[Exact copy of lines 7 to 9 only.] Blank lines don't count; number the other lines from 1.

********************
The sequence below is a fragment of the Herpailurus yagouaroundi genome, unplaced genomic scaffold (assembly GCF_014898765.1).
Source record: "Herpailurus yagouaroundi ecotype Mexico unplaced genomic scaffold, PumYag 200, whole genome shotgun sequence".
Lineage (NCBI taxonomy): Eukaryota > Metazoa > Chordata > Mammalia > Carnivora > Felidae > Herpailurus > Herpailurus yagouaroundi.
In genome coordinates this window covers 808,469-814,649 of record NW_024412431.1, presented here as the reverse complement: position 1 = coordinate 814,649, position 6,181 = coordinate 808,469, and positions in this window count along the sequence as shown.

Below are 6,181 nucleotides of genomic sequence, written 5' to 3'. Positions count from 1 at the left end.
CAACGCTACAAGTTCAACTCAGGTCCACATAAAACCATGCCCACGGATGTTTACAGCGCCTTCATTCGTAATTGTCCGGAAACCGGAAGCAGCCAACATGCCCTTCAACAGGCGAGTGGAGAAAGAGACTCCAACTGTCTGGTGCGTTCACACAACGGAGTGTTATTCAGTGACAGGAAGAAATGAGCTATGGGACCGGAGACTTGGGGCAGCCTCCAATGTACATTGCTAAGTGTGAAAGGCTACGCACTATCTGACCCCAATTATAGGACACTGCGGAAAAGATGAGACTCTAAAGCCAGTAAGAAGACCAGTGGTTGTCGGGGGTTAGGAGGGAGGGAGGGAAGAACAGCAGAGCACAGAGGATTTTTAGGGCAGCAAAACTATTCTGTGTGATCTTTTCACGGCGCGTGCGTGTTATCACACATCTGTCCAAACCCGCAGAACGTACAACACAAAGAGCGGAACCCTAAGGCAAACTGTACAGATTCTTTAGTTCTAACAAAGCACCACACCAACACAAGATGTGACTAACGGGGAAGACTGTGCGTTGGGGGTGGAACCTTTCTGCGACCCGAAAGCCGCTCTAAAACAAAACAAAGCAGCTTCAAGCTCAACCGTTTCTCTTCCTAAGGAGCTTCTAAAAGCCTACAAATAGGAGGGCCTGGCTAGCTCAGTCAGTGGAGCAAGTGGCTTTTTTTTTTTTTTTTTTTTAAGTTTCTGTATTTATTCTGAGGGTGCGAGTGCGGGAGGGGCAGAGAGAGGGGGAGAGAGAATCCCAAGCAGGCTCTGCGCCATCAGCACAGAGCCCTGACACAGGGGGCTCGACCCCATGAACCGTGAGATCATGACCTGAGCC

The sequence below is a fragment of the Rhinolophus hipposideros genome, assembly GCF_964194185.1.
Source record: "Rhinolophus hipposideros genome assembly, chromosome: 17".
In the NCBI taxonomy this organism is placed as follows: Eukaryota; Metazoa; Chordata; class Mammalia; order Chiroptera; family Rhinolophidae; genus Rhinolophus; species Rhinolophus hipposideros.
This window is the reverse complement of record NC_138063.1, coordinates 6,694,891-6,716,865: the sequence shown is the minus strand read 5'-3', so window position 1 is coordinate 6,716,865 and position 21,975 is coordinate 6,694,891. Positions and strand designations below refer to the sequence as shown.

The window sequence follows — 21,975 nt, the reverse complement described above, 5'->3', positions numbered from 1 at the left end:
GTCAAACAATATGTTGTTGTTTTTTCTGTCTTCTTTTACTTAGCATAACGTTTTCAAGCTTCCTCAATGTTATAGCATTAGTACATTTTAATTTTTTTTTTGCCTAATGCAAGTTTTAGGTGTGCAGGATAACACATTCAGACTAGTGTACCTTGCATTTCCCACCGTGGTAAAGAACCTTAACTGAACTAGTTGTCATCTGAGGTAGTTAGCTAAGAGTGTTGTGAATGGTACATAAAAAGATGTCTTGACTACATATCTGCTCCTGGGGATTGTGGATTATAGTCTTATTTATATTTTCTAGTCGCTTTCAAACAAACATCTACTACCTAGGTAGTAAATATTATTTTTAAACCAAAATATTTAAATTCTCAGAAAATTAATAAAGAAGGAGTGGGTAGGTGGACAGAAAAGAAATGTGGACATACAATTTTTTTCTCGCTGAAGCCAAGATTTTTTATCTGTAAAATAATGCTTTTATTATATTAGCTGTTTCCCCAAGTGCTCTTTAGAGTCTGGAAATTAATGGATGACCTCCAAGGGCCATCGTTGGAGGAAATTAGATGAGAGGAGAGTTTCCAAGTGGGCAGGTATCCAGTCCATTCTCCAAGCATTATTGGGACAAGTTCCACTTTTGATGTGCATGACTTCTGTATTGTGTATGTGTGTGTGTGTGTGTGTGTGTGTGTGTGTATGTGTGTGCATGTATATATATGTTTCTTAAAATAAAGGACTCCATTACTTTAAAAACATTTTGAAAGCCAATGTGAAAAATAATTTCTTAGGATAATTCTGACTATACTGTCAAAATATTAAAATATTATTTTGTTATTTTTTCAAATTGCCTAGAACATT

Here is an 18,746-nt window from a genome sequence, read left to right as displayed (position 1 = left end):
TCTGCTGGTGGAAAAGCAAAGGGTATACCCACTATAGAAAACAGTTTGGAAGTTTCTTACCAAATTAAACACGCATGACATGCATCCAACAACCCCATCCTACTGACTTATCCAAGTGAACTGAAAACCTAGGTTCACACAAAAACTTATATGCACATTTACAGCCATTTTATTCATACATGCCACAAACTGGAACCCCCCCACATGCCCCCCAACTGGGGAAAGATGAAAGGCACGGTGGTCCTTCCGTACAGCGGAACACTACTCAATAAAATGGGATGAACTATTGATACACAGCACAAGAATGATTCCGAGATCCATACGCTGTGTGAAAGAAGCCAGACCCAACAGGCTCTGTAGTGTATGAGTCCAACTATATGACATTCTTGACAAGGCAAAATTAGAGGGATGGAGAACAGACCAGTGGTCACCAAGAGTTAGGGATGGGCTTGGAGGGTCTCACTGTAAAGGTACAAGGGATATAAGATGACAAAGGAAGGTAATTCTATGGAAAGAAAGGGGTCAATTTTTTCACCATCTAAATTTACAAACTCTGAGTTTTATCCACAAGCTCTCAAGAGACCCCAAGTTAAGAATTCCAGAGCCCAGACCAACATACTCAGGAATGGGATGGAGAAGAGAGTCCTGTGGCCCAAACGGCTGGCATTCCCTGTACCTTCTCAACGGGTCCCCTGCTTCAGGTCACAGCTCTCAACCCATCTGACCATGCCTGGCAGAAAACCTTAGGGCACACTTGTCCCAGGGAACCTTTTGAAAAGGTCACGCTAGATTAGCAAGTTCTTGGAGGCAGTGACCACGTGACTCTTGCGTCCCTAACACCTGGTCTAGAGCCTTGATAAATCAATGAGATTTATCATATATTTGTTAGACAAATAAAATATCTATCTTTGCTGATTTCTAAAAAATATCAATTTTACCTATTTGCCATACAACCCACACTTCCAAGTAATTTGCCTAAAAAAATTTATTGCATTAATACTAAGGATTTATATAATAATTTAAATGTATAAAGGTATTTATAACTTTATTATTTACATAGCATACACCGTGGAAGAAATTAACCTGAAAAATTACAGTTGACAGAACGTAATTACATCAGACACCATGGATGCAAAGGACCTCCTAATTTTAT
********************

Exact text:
The sequence below is a fragment of the Rhinolophus hipposideros genome, assembly GCF_964194185.1.
Source record: "Rhinolophus hipposideros genome assembly, chromosome: 17".
In the NCBI taxonomy this organism is placed as follows: Eukaryota; Metazoa; Chordata; class Mammalia; order Chiroptera; family Rhinolophidae; genus Rhinolophus; species Rhinolophus hipposideros.